A long winter is coming to a close, and preparation for open-water fishing is in full swing. This is one of my favorite periods of the year — big walleyes spend time shallow, and their movements are fairly predictable. This is one of the best times to score a trophy from shallow water.
When I target shallow walleyes, I’m talking depths in the 1- to 5-foot range. I’ve caught fish shallow enough that I could see the swirl of the take. In-Fisherman Professional Walleye Trail angler John Kolinski has it right when he says about this situation, “Once you think you’re fishing shallow, go shallower.”
After ice-out, walleyes begin to make some movements shallow, checking out spawning areas and feeding on baitfish that also move shallow at this time of year. They eventually begin to spawn as the water temperature pushes past about 43F. This gives an angler a pretty good block of time to fish for prespawn fish — anywhere from a week or two to a month, depending on the body of water and the latitude. The Prespawn Period tends to be extended in southern waters and compacted in northern waters, although a lot also depends on the weather during this time. Cold weather extends the Prespawn Period.
Male walleyes move up shallow first and stay the longest — through most of prespawn, right on through the spawn and into postspawn. The males are aggressive when they’re up shallow, dropping deeper when they’re not feeding actively. Female walleyes generally only move shallow during peak daily periods: morning, evening, after dark, and on windy days.
During most of the prespawn, females (larger fish) hold just off spawning areas in deeper water. These fish are in a neutral to negative feeding mood. When they move shallow, it’s to feed, and they become much more aggressive at that time.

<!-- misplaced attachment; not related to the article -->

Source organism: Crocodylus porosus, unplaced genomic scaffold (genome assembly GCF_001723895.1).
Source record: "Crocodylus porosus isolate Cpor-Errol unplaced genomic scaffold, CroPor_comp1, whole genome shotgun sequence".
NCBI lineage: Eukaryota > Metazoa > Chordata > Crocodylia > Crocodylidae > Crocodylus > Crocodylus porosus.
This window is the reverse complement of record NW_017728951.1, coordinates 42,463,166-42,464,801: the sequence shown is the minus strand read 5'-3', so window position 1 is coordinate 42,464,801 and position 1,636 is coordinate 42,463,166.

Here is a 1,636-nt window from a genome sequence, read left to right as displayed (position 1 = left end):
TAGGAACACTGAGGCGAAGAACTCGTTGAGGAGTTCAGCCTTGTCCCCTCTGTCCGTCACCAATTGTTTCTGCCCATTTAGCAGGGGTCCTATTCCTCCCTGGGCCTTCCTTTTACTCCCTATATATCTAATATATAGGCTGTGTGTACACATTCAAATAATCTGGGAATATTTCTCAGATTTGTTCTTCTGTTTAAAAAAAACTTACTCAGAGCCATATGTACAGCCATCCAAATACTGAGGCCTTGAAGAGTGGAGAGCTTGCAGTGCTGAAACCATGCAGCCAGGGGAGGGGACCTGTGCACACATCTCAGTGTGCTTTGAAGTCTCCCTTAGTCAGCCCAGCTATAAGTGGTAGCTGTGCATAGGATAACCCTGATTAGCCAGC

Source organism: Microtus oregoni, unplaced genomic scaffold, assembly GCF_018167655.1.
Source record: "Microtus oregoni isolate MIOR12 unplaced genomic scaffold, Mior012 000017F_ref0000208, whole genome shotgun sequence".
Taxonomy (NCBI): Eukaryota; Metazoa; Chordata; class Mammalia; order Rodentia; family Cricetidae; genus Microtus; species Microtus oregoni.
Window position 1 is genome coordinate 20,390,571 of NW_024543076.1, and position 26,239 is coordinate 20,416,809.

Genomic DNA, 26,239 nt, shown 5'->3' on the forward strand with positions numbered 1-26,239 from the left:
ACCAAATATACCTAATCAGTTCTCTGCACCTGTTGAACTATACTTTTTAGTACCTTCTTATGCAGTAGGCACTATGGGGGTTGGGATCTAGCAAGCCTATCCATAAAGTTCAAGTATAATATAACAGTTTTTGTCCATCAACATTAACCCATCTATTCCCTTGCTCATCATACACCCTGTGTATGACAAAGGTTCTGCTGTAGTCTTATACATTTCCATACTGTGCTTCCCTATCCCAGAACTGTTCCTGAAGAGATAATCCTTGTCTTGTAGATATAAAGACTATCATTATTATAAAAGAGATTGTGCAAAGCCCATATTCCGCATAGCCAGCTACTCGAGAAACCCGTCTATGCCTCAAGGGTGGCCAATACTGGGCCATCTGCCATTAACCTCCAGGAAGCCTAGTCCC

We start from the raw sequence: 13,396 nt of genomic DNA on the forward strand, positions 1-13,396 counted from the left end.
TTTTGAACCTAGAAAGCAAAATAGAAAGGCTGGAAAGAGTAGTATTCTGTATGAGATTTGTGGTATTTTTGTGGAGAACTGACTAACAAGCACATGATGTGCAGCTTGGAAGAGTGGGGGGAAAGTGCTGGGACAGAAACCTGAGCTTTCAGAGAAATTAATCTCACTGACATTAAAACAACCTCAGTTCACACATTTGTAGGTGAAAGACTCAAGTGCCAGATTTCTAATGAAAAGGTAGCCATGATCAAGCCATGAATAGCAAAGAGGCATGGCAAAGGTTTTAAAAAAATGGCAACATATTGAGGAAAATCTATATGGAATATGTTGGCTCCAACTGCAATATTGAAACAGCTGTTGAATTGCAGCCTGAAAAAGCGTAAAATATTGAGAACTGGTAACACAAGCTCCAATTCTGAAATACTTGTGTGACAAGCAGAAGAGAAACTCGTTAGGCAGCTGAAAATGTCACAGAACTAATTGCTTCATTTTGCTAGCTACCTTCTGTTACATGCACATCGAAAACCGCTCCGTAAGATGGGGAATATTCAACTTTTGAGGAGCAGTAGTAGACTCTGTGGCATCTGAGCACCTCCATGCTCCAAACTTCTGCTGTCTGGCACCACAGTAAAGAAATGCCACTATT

Wing dams are an important locational structure on rivers. Walleyes use them in spring, but overall, current eddies hold the most fish at this time of year. Eddies are caused by obstructions like points, rockpiles, sunken wood, and wood debris protruding from the bank. Obviously, wing dams also often create eddies. The best eddies are near deep water.
With a little experience, it’s easy to locate eddies visually; the next step is to check each one with electronics. Find out how deep the eddy is and how close it is to deep water. The eddy itself doesn’t have to be in deep water, just near it.
This same idea works in lakes and reservoirs, where currents are caused by the wind. Mudlines are important. They may attract fish all day long because they cut light penetration, and baitfish accumulate in these areas. When a mudline coincides with a main-lake point or an eddy, you usually have a great spot.
My favorite jig-casting combo is a short-shanked jig like the Northland Fire-Ball. A compact jig casts better, snags less, and does a good job of hooking fish. In place of the typical minnow tipping a jig, I use a 5-inch Berkley PowerBait Jerk Shad or a 4-inch Berkley Power Minnow. Eventually, you may have to replace the plastic body; but there’s never a need to dip your hands into a minnow bucket. This presentation is just as productive and much more efficient than tipping with livebait.
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